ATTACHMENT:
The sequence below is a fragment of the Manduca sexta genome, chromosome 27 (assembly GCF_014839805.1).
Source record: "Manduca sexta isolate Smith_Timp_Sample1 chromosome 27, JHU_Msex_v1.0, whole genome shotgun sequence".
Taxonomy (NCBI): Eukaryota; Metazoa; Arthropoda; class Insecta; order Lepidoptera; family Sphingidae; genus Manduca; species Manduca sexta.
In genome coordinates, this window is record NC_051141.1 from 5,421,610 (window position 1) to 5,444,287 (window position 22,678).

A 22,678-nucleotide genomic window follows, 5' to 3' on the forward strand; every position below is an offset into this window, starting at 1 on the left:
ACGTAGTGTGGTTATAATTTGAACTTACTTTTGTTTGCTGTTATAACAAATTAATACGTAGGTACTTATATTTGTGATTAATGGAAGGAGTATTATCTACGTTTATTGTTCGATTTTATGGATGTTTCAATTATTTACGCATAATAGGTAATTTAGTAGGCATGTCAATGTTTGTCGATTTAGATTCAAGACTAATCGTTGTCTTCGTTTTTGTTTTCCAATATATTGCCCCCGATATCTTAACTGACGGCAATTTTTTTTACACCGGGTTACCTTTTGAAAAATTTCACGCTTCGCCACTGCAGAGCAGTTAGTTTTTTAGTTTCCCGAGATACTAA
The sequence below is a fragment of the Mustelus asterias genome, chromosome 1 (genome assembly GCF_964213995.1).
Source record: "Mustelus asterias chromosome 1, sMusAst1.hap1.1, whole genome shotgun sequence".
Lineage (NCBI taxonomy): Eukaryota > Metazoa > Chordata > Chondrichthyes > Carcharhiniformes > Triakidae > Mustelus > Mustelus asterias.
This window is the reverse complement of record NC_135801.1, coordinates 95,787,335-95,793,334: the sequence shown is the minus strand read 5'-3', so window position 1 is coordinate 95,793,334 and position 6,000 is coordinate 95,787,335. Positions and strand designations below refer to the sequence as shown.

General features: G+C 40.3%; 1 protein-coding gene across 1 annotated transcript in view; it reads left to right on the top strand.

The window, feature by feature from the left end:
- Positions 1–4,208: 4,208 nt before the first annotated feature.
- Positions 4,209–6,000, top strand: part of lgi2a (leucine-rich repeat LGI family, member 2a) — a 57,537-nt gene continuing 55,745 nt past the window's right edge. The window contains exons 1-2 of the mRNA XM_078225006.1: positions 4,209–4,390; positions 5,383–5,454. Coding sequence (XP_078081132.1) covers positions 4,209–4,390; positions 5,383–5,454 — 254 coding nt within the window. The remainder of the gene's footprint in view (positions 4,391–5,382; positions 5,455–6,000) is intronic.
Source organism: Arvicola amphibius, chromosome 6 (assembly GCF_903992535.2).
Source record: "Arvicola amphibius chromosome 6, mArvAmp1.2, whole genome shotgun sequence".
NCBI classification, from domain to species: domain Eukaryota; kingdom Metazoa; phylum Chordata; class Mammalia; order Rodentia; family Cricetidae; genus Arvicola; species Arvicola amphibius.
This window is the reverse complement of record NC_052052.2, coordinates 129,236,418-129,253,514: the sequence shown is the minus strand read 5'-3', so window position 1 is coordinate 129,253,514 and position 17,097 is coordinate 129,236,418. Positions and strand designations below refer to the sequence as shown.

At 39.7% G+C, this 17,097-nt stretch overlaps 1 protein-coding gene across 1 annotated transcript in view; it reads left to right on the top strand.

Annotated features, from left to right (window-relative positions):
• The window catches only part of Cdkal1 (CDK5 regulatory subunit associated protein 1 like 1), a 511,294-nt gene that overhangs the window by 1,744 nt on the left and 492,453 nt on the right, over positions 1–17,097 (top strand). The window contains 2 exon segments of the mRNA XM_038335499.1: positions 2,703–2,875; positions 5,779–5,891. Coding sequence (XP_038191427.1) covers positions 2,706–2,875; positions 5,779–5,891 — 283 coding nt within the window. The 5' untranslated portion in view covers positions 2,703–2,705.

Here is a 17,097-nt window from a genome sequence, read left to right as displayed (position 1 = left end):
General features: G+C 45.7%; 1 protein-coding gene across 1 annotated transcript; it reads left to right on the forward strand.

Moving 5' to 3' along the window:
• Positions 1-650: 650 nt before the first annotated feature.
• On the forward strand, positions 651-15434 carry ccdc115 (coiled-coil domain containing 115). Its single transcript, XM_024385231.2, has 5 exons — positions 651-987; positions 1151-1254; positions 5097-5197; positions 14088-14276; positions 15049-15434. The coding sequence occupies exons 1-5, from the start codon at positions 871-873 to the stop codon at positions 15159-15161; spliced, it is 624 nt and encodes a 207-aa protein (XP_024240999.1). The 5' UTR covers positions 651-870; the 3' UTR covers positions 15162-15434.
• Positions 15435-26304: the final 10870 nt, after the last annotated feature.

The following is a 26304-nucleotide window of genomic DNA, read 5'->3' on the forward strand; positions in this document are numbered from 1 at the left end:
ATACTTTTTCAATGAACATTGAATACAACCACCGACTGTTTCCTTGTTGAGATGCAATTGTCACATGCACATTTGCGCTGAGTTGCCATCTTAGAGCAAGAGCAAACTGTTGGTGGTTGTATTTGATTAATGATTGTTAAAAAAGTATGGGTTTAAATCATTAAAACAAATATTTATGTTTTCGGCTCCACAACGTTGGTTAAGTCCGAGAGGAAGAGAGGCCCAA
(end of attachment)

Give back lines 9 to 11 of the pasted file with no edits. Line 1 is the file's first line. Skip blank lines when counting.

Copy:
Lineage (NCBI taxonomy): Eukaryota > Metazoa > Chordata > Chondrichthyes > Carcharhiniformes > Triakidae > Mustelus > Mustelus asterias.
This window is the reverse complement of record NC_135801.1, coordinates 95,787,335-95,793,334: the sequence shown is the minus strand read 5'-3', so window position 1 is coordinate 95,793,334 and position 6,000 is coordinate 95,787,335. Positions and strand designations below refer to the sequence as shown.

General features: G+C 40.3%; 1 protein-coding gene across 1 annotated transcript in view; it reads left to right on the top strand.